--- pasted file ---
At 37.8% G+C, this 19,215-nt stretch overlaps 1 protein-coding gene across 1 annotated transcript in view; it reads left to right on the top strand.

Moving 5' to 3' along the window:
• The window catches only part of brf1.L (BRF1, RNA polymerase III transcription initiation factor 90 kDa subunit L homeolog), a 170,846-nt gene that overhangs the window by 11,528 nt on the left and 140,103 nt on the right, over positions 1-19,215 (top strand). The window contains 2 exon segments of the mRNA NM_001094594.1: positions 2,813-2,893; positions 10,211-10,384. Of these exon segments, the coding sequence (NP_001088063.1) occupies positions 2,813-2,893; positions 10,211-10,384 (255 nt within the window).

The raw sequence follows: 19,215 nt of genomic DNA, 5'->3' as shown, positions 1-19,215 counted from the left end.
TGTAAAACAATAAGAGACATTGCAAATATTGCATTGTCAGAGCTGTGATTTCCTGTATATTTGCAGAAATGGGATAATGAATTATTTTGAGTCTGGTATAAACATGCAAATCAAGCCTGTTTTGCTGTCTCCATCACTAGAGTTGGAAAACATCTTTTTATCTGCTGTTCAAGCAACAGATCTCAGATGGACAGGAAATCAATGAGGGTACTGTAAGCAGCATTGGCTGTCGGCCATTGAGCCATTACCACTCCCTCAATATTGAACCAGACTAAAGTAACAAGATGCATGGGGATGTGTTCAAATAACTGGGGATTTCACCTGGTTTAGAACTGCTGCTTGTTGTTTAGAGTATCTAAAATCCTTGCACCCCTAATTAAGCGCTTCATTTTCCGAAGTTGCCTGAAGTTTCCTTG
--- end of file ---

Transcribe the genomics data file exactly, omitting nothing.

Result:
At 37.8% G+C, this 19,215-nt stretch overlaps 1 protein-coding gene across 1 annotated transcript in view; it reads left to right on the top strand.

Moving 5' to 3' along the window:
• The window catches only part of brf1.L (BRF1, RNA polymerase III transcription initiation factor 90 kDa subunit L homeolog), a 170,846-nt gene that overhangs the window by 11,528 nt on the left and 140,103 nt on the right, over positions 1-19,215 (top strand). The window contains 2 exon segments of the mRNA NM_001094594.1: positions 2,813-2,893; positions 10,211-10,384. Of these exon segments, the coding sequence (NP_001088063.1) occupies positions 2,813-2,893; positions 10,211-10,384 (255 nt within the window).

The raw sequence follows: 19,215 nt of genomic DNA, 5'->3' as shown, positions 1-19,215 counted from the left end.
TGTAAAACAATAAGAGACATTGCAAATATTGCATTGTCAGAGCTGTGATTTCCTGTATATTTGCAGAAATGGGATAATGAATTATTTTGAGTCTGGTATAAACATGCAAATCAAGCCTGTTTTGCTGTCTCCATCACTAGAGTTGGAAAACATCTTTTTATCTGCTGTTCAAGCAACAGATCTCAGATGGACAGGAAATCAATGAGGGTACTGTAAGCAGCATTGGCTGTCGGCCATTGAGCCATTACCACTCCCTCAATATTGAACCAGACTAAAGTAACAAGATGCATGGGGATGTGTTCAAATAACTGGGGATTTCACCTGGTTTAGAACTGCTGCTTGTTGTTTAGAGTATCTAAAATCCTTGCACCCCTAATTAAGCGCTTCATTTTCCGAAGTTGCCTGAAGTTTCCTTG